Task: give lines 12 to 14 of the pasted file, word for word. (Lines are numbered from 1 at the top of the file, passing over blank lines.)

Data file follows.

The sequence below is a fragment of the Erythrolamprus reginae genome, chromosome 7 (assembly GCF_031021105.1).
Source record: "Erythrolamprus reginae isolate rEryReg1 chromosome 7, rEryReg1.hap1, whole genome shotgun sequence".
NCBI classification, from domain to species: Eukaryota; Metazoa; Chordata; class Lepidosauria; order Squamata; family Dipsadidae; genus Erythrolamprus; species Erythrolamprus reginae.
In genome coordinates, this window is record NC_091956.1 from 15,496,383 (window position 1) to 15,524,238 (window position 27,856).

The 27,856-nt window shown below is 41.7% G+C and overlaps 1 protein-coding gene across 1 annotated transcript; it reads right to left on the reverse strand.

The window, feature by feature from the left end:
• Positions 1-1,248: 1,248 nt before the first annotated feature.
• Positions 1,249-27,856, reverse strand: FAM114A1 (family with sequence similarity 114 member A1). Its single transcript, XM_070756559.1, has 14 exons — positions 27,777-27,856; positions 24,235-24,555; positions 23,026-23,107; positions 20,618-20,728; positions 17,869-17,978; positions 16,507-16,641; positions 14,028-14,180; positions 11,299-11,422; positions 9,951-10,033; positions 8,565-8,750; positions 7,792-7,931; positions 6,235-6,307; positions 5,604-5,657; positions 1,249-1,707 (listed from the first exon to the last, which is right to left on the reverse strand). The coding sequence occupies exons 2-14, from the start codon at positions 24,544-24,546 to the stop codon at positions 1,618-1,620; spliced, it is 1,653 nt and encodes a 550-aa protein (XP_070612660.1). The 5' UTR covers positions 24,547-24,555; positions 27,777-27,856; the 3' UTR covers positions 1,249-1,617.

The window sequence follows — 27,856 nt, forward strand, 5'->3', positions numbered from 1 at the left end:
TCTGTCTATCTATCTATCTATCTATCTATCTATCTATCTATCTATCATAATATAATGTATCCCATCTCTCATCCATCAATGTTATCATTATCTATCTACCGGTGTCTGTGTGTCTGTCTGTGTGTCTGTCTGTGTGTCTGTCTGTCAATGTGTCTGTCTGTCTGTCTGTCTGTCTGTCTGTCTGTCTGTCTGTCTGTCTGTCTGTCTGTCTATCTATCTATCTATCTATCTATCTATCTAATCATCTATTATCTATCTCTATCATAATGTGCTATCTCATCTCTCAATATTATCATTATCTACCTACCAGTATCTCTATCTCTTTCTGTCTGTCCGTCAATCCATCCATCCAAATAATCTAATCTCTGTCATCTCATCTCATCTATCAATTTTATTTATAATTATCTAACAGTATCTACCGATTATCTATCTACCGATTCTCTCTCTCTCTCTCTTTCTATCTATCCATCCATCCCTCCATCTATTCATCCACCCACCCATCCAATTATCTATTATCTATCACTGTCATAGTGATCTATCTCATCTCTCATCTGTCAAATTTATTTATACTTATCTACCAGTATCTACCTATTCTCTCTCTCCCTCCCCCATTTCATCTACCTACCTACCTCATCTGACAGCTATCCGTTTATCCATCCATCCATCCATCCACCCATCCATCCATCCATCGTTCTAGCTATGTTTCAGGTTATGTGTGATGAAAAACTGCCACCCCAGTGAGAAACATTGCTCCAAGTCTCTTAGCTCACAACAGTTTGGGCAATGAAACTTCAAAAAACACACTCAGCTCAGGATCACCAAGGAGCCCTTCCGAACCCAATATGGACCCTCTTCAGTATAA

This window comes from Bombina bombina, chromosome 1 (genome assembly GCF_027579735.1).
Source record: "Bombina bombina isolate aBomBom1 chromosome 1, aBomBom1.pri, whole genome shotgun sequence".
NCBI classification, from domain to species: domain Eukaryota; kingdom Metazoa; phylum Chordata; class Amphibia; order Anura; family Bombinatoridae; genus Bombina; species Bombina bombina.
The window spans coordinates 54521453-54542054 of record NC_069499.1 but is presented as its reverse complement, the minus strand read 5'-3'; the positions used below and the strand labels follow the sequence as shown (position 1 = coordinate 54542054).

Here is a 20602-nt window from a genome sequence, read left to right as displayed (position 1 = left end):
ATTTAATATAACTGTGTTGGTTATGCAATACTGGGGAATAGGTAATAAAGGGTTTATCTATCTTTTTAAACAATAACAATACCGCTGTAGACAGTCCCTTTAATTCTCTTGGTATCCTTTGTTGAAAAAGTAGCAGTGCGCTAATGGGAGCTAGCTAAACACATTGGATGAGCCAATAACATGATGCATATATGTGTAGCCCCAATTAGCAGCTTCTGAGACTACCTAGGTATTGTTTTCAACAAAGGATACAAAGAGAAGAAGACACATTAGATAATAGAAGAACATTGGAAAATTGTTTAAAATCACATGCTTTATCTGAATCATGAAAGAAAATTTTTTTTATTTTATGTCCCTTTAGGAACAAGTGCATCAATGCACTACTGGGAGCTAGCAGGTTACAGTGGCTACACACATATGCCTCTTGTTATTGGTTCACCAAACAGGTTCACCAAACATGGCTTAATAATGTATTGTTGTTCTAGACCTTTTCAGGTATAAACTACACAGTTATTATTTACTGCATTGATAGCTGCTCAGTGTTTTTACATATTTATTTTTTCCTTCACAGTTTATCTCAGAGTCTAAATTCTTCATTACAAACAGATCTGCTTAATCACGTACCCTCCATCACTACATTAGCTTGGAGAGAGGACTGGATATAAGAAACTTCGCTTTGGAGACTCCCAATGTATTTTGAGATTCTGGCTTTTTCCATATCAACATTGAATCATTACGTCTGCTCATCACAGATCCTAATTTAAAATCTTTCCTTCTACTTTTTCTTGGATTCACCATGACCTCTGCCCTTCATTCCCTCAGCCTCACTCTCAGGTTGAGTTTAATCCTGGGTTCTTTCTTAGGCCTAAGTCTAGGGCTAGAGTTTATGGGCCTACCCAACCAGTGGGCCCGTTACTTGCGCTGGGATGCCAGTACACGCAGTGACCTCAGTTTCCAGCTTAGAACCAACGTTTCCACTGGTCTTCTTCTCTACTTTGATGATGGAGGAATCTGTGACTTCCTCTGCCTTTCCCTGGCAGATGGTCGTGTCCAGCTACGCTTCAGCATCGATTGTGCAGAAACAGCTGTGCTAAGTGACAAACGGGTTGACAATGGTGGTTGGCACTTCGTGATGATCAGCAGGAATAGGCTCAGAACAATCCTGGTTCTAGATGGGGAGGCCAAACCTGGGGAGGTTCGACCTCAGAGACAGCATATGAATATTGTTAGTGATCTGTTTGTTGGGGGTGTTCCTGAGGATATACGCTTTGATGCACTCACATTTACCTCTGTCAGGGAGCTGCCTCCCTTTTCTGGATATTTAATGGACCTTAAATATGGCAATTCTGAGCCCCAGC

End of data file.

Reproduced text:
Source record: "Bombina bombina isolate aBomBom1 chromosome 1, aBomBom1.pri, whole genome shotgun sequence".
NCBI classification, from domain to species: domain Eukaryota; kingdom Metazoa; phylum Chordata; class Amphibia; order Anura; family Bombinatoridae; genus Bombina; species Bombina bombina.
The window spans coordinates 54521453-54542054 of record NC_069499.1 but is presented as its reverse complement, the minus strand read 5'-3'; the positions used below and the strand labels follow the sequence as shown (position 1 = coordinate 54542054).